BlackBerry faces tough battle for business users

Feb 02, 2013 by Rob Lever
A new touchscreen Z10 Blackberry devices in central London on January 30, 2013. BlackBerry's new smartphone platform launched this week faces an uphill battle winning back corporate and government users who helped spawn the "crackberry" culture, analysts say.

BlackBerry's new smartphone platform launched this week faces an uphill battle winning back corporate and government users who helped spawn the "crackberry" culture, analysts say.

The Canadian-based firm, which rebranded itself with the launch of its BlackBerry 10 platform, must stem the loss of its core customers and win over those who migrated to the or devices, according to industry watchers.

While BlackBerry helped create a culture of glued to smartphones nearly a decade ago, many of those customers have since moved on to Apple or Android.

"They still have work ahead of them and that is to get their existing customers as well as Android, Apple and Windows customers to give BlackBerry a second look," said Dan Shey, analyst at ABI Research.

"They've been losing some of those customers, not necessarily an entire company but losing the users, losing the executive who wants to use an iPhone."

Shey said BlackBerry has succeeded from a technical perspective in upgrading its operating system and producing "a pretty sexy device" in the Z10, the first phone launched using the BlackBerry 10 platform.

"BlackBerry has now checked the boxes, they are a one-stop shop to address all the enterprise issues, so they are in a good position to win back customers," he added.

But in the past few years, some US government agencies, long seen as the bread and butter for BlackBerry, have been switching. And the sector faces challenges from the trend of people carrying two phones or bringing their own device to the enterprise.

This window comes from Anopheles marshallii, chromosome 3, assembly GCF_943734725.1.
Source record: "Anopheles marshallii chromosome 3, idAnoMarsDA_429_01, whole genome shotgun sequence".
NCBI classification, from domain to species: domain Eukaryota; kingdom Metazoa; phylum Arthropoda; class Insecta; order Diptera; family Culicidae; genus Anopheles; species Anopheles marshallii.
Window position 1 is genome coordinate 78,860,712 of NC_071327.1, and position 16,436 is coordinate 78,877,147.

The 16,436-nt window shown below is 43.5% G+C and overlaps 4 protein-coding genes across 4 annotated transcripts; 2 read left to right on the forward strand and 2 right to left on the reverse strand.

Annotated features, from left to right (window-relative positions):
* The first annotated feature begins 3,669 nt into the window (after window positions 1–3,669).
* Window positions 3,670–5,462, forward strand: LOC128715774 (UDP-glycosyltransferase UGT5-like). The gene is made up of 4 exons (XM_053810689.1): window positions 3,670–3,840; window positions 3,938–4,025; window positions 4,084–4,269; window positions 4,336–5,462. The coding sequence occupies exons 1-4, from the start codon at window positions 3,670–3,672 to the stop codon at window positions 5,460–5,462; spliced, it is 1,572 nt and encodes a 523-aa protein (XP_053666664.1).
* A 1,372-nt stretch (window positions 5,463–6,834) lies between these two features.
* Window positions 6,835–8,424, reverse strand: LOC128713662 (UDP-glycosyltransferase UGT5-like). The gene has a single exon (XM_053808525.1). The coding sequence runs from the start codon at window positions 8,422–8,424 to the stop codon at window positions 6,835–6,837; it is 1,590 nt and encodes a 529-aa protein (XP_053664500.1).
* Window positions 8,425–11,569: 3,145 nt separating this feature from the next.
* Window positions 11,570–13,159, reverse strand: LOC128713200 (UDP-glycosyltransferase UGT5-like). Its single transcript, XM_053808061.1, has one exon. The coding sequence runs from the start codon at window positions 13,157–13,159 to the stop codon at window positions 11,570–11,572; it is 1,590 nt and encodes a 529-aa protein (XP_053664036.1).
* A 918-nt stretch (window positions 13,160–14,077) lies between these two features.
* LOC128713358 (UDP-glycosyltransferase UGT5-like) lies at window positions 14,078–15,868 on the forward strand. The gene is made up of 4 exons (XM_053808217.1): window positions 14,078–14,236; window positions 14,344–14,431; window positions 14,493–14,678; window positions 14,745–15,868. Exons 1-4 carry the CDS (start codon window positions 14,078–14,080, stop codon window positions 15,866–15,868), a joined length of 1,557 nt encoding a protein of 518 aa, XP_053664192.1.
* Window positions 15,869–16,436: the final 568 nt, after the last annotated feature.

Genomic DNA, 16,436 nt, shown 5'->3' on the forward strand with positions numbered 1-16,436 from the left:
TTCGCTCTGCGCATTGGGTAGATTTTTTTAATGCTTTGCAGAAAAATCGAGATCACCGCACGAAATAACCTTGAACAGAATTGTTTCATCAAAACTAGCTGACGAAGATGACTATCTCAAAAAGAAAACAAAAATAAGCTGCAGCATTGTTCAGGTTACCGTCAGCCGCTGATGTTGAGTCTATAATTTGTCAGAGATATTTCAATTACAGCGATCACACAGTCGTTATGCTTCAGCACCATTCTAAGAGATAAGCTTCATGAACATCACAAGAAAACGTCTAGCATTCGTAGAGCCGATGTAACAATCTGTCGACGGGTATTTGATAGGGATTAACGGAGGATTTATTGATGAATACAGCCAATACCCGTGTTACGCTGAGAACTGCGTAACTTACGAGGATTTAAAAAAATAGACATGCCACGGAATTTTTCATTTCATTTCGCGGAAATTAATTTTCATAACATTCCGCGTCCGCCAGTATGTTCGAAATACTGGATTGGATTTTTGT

The said last year it would no longer retain an exclusive deal for the devices and invited companies such as Apple to bid for contracts. And globally, BlackBerry's has slid to less than five percent, according to research firm IDC.

IDC analyst Ramon Llamas said, however, that BlackBerry "is still considered the gold standard in terms of government and enterprise security."

"If it's good enough for the president of the United States, it's got to be very powerful and secure for those enterprise and government users as well," he added.

Llamas added that in a market that has been volatile over the past few years, "there are Android and iPhone users who are looking for something new and something different. It's very likely they will look at the BlackBerry, but they could look at Windows Phone too."

RBC Capital Markets analyst Mark Sue says the company has a chance to regain some ground, but that it will be difficult.

"BlackBerry's base is eroding, so time is of the essence and lower-priced devices for emerging markets and a larger screen model must also be in the lineup in order to target a broader audience," Sue said in a research note.

"The older demographics represent Blackberry's loyal user base and our study shows that the brand has quite a bit of work to do to attract new users."

But he added that BlackBerry may be able to take advantage of the "fatigue factor with the status quo of homogeneous devices" and that the new phones "may appeal to existing BlackBerry fans and enterprise users looking for a next-generation device."

Wednesday's launch included news that the company Research in Motion officially changed its name to BlackBerry as it launched the new platform aimed at helping the firm regain traction in a market now dominated by rivals.

BlackBerry is appealing to the corporate sector with a system that allows for separate spaces on a single device for work and personal data. Such an option means that if a user changes jobs, an employer can disable the device's corporate side without affecting personal data.

The company is also offering a software platform that can allow an enterprise to manage devices using its system as well as those of rivals from Apple or Android.

Gerry Purdy, analyst at Mobiletrax, said BlackBerry's first task was to stop losing big corporate and government customers.

"They've lost a lot of major accounts to the iPhone or Android, and they are probably going to find it very difficult to win back those accounts," he said.

"So it's important to hold on to the customers they have."

Purdy said still has an opportunity with customers not yet on smartphones, and getting current ones to upgrade.

"I would say they have a better than 50 percent chance of making it," he said, while adding that it is "a battle is for the number three position in the market."

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